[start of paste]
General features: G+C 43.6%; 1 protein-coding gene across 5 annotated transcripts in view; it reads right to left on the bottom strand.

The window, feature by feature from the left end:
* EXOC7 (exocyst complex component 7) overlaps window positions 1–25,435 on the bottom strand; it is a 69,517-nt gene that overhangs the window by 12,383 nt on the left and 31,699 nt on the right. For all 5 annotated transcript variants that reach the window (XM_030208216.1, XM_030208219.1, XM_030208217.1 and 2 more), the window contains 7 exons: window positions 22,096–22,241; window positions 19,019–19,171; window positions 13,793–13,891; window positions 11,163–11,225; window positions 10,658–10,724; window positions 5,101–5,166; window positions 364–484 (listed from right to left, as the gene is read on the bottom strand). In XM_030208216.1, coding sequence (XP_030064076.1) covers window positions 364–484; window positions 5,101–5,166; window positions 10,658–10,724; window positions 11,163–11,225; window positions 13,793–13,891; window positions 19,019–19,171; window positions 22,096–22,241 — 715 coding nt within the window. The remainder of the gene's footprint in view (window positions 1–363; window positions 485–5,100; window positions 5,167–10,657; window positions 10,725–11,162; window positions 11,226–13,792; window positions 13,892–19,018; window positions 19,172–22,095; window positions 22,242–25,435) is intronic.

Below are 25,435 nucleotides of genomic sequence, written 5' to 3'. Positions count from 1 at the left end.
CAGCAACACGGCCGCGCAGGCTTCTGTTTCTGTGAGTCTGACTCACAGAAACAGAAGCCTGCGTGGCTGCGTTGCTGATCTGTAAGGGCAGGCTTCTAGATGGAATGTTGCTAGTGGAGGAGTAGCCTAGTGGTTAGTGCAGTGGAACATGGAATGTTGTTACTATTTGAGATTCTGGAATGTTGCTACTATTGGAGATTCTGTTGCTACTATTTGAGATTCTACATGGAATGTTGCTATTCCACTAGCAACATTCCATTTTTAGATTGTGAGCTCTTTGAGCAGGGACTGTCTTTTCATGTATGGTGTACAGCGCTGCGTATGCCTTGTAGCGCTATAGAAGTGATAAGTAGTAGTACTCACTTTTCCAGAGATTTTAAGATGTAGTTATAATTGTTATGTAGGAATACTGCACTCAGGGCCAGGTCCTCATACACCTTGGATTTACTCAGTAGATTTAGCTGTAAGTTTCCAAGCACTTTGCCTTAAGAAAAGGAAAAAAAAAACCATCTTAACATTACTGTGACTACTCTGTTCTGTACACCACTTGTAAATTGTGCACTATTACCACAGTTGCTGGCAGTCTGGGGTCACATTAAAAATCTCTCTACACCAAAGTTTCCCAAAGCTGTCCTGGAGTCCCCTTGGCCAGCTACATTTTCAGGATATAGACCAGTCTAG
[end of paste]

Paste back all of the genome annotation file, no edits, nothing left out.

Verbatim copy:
General features: G+C 43.6%; 1 protein-coding gene across 5 annotated transcripts in view; it reads right to left on the bottom strand.

The window, feature by feature from the left end:
* EXOC7 (exocyst complex component 7) overlaps window positions 1–25,435 on the bottom strand; it is a 69,517-nt gene that overhangs the window by 12,383 nt on the left and 31,699 nt on the right. For all 5 annotated transcript variants that reach the window (XM_030208216.1, XM_030208219.1, XM_030208217.1 and 2 more), the window contains 7 exons: window positions 22,096–22,241; window positions 19,019–19,171; window positions 13,793–13,891; window positions 11,163–11,225; window positions 10,658–10,724; window positions 5,101–5,166; window positions 364–484 (listed from right to left, as the gene is read on the bottom strand). In XM_030208216.1, coding sequence (XP_030064076.1) covers window positions 364–484; window positions 5,101–5,166; window positions 10,658–10,724; window positions 11,163–11,225; window positions 13,793–13,891; window positions 19,019–19,171; window positions 22,096–22,241 — 715 coding nt within the window. The remainder of the gene's footprint in view (window positions 1–363; window positions 485–5,100; window positions 5,167–10,657; window positions 10,725–11,162; window positions 11,226–13,792; window positions 13,892–19,018; window positions 19,172–22,095; window positions 22,242–25,435) is intronic.

Below are 25,435 nucleotides of genomic sequence, written 5' to 3'. Positions count from 1 at the left end.
CAGCAACACGGCCGCGCAGGCTTCTGTTTCTGTGAGTCTGACTCACAGAAACAGAAGCCTGCGTGGCTGCGTTGCTGATCTGTAAGGGCAGGCTTCTAGATGGAATGTTGCTAGTGGAGGAGTAGCCTAGTGGTTAGTGCAGTGGAACATGGAATGTTGTTACTATTTGAGATTCTGGAATGTTGCTACTATTGGAGATTCTGTTGCTACTATTTGAGATTCTACATGGAATGTTGCTATTCCACTAGCAACATTCCATTTTTAGATTGTGAGCTCTTTGAGCAGGGACTGTCTTTTCATGTATGGTGTACAGCGCTGCGTATGCCTTGTAGCGCTATAGAAGTGATAAGTAGTAGTACTCACTTTTCCAGAGATTTTAAGATGTAGTTATAATTGTTATGTAGGAATACTGCACTCAGGGCCAGGTCCTCATACACCTTGGATTTACTCAGTAGATTTAGCTGTAAGTTTCCAAGCACTTTGCCTTAAGAAAAGGAAAAAAAAAACCATCTTAACATTACTGTGACTACTCTGTTCTGTACACCACTTGTAAATTGTGCACTATTACCACAGTTGCTGGCAGTCTGGGGTCACATTAAAAATCTCTCTACACCAAAGTTTCCCAAAGCTGTCCTGGAGTCCCCTTGGCCAGCTACATTTTCAGGATATAGACCAGTCTAG